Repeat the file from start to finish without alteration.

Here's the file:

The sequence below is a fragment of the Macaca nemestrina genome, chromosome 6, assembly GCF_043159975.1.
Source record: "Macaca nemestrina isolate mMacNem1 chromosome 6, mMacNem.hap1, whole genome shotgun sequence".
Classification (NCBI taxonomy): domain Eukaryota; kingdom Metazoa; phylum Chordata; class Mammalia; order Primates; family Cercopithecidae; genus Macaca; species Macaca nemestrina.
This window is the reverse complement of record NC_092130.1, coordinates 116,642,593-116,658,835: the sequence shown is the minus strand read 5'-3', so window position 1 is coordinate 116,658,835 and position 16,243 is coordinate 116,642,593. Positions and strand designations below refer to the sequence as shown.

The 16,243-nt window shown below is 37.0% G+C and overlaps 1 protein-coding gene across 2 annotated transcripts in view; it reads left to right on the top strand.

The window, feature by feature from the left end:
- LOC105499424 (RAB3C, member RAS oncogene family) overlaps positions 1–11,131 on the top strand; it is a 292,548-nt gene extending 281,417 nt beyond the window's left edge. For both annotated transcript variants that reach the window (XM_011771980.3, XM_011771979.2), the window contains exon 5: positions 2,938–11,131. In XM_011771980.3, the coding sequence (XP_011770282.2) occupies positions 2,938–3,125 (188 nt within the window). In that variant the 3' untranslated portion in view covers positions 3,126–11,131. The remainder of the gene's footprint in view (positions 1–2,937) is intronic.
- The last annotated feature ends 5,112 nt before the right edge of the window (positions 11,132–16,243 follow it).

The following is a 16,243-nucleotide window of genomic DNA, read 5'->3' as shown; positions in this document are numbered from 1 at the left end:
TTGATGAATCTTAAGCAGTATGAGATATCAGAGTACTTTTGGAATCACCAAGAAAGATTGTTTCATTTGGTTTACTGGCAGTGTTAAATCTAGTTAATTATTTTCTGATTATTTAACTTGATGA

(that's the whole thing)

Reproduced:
The sequence below is a fragment of the Macaca nemestrina genome, chromosome 6, assembly GCF_043159975.1.
Source record: "Macaca nemestrina isolate mMacNem1 chromosome 6, mMacNem.hap1, whole genome shotgun sequence".
Classification (NCBI taxonomy): domain Eukaryota; kingdom Metazoa; phylum Chordata; class Mammalia; order Primates; family Cercopithecidae; genus Macaca; species Macaca nemestrina.
This window is the reverse complement of record NC_092130.1, coordinates 116,642,593-116,658,835: the sequence shown is the minus strand read 5'-3', so window position 1 is coordinate 116,658,835 and position 16,243 is coordinate 116,642,593. Positions and strand designations below refer to the sequence as shown.

The 16,243-nt window shown below is 37.0% G+C and overlaps 1 protein-coding gene across 2 annotated transcripts in view; it reads left to right on the top strand.

The window, feature by feature from the left end:
- LOC105499424 (RAB3C, member RAS oncogene family) overlaps positions 1–11,131 on the top strand; it is a 292,548-nt gene extending 281,417 nt beyond the window's left edge. For both annotated transcript variants that reach the window (XM_011771980.3, XM_011771979.2), the window contains exon 5: positions 2,938–11,131. In XM_011771980.3, the coding sequence (XP_011770282.2) occupies positions 2,938–3,125 (188 nt within the window). In that variant the 3' untranslated portion in view covers positions 3,126–11,131. The remainder of the gene's footprint in view (positions 1–2,937) is intronic.
- The last annotated feature ends 5,112 nt before the right edge of the window (positions 11,132–16,243 follow it).

The following is a 16,243-nucleotide window of genomic DNA, read 5'->3' as shown; positions in this document are numbered from 1 at the left end:
TTGATGAATCTTAAGCAGTATGAGATATCAGAGTACTTTTGGAATCACCAAGAAAGATTGTTTCATTTGGTTTACTGGCAGTGTTAAATCTAGTTAATTATTTTCTGATTATTTAACTTGATGA